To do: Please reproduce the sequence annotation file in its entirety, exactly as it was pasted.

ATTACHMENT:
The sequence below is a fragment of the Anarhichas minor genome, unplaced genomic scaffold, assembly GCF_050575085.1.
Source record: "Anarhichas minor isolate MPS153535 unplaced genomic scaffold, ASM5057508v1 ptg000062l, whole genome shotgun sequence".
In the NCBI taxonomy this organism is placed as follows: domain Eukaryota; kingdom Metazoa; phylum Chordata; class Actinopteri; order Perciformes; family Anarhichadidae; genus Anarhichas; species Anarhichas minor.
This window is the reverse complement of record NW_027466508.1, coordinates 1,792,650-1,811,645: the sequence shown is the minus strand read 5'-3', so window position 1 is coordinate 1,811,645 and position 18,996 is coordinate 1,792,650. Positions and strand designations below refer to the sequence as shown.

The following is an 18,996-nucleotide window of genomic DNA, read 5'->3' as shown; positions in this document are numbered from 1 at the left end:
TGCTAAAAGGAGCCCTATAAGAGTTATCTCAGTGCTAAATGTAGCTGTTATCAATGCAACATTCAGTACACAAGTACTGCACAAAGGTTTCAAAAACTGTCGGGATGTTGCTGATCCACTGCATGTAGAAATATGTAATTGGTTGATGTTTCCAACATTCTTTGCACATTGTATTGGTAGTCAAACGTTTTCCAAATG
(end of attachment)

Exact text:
The sequence below is a fragment of the Anarhichas minor genome, unplaced genomic scaffold, assembly GCF_050575085.1.
Source record: "Anarhichas minor isolate MPS153535 unplaced genomic scaffold, ASM5057508v1 ptg000062l, whole genome shotgun sequence".
In the NCBI taxonomy this organism is placed as follows: domain Eukaryota; kingdom Metazoa; phylum Chordata; class Actinopteri; order Perciformes; family Anarhichadidae; genus Anarhichas; species Anarhichas minor.
This window is the reverse complement of record NW_027466508.1, coordinates 1,792,650-1,811,645: the sequence shown is the minus strand read 5'-3', so window position 1 is coordinate 1,811,645 and position 18,996 is coordinate 1,792,650. Positions and strand designations below refer to the sequence as shown.

The following is an 18,996-nucleotide window of genomic DNA, read 5'->3' as shown; positions in this document are numbered from 1 at the left end:
TGCTAAAAGGAGCCCTATAAGAGTTATCTCAGTGCTAAATGTAGCTGTTATCAATGCAACATTCAGTACACAAGTACTGCACAAAGGTTTCAAAAACTGTCGGGATGTTGCTGATCCACTGCATGTAGAAATATGTAATTGGTTGATGTTTCCAACATTCTTTGCACATTGTATTGGTAGTCAAACGTTTTCCAAATG